Spiritually and Emotionally Healthy
Therefore, humble yourselves under the mighty hand of God, that He may exalt you in due time. —1 Peter 5:6
We talk about being humble a lot in church.We see Jesus’ example. We regard some people as humble. But I’m not sure it’s that easy to wake up one day and decide to be...humble. We may desire to be, but becoming humble is a work that God does in our hearts, through circumstances that remind us of just how human we really are.
Uriah Heep is a villainous character in Charles Dickens’ novel, David Copperfield.Known for rubbing his hands together and declaring, “I’m so ‘umble,” Uriah Heep’s name became synonymous with a hypocritically humble person. He personified false humility.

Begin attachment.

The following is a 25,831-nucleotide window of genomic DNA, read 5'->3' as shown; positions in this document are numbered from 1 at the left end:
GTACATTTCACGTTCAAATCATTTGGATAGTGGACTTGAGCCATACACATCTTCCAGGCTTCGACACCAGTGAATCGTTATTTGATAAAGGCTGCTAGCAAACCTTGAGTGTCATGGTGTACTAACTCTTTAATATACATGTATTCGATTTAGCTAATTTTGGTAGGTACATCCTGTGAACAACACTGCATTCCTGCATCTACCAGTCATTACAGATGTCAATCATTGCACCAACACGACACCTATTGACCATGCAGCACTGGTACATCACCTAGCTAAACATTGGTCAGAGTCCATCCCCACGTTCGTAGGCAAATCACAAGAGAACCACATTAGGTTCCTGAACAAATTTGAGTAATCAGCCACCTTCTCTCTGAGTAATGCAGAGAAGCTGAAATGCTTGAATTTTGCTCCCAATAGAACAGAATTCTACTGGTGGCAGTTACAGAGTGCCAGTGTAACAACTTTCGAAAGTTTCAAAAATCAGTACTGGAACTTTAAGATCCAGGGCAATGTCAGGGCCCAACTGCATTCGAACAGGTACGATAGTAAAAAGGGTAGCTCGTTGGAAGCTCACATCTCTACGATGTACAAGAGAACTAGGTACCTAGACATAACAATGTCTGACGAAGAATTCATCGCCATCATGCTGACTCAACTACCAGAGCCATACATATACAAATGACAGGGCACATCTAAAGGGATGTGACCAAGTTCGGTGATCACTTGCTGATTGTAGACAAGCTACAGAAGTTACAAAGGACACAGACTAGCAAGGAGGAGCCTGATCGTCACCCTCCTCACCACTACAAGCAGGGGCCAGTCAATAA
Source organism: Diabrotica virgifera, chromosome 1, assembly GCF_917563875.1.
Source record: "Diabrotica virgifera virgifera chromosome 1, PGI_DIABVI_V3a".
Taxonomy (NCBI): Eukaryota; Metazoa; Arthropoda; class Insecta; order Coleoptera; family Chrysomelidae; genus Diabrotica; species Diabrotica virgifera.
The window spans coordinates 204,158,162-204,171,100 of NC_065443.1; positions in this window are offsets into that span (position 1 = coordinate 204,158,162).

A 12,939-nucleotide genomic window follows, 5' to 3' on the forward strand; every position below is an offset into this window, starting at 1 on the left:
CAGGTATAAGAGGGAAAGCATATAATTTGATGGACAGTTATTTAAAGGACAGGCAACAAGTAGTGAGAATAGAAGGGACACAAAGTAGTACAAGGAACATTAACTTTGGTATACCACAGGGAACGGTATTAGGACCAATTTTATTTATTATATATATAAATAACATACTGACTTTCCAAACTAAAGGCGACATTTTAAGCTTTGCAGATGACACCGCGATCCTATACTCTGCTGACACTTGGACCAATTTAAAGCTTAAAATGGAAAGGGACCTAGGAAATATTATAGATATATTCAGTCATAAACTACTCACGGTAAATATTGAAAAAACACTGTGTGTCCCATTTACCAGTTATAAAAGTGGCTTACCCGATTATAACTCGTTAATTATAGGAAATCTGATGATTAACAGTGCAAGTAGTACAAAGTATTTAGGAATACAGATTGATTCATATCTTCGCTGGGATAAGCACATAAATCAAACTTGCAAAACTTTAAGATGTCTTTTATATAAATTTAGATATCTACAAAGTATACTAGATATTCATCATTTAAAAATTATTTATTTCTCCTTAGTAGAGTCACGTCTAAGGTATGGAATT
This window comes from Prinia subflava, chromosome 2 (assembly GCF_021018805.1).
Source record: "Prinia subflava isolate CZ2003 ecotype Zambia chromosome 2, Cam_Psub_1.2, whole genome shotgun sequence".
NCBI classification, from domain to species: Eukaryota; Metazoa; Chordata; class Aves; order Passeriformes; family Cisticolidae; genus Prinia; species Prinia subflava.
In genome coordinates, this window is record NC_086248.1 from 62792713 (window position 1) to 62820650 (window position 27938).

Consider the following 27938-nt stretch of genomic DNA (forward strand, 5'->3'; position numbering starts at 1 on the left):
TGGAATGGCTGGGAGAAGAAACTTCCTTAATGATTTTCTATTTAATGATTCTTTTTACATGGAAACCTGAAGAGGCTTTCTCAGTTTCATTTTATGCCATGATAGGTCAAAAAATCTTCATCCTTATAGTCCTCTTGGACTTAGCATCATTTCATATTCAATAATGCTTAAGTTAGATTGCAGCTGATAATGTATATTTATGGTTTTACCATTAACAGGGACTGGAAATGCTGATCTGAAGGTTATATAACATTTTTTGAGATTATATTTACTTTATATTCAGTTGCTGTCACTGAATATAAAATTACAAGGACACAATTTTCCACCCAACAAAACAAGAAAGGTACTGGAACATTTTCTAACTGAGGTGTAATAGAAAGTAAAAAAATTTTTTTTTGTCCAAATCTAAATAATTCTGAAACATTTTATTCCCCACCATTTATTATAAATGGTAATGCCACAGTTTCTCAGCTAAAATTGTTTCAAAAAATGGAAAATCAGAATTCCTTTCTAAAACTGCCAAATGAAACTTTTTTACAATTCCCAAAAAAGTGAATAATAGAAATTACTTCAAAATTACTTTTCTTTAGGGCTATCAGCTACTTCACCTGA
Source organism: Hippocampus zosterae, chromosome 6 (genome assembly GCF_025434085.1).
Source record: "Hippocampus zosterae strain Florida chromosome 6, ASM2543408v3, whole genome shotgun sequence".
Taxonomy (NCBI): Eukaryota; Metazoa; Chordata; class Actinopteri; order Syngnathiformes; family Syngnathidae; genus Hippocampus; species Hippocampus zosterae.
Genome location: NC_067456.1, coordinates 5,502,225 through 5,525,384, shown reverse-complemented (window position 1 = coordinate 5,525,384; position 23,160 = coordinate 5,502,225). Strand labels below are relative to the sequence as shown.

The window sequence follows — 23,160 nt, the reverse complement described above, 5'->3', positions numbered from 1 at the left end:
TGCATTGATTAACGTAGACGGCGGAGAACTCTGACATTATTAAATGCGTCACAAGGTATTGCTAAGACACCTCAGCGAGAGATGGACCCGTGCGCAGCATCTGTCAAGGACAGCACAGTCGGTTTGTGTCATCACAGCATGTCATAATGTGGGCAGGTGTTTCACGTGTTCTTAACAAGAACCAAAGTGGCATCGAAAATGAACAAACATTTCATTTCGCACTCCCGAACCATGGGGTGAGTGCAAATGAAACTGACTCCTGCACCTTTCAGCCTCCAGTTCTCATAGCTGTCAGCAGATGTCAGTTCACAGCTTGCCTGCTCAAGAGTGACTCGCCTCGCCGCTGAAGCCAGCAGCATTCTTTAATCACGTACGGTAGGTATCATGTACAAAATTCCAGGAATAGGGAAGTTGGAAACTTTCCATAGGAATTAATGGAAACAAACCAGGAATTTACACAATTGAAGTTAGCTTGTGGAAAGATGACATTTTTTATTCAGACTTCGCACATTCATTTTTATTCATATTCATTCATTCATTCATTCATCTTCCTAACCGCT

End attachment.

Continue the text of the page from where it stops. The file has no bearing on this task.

None of us intends to be a “Uriah Heep.”
But what keeps us from being humble? What did Jesus let go of? Everything that would tempt Him with pride. Position. Strength. The invulnerability He possessed as God. He allowed Himself to be broken and vulnerable.
“Leadership in the kingdom of God is from the bottom up, not a grasping, controlling, or lording it over others. It is leading out of failure and pain, questions and struggles—a serving that lets go,” writes Peter Scazzero.1
Spiritually —and emotionally—healthy people are humble, because they allow themselves to be real, to be broken, vulnerable, and to let go, because Jesus did.
Scazzero, Peter, The Emotionally Healthy Church(Zondervan, Grand Rapids, Michigan, 2003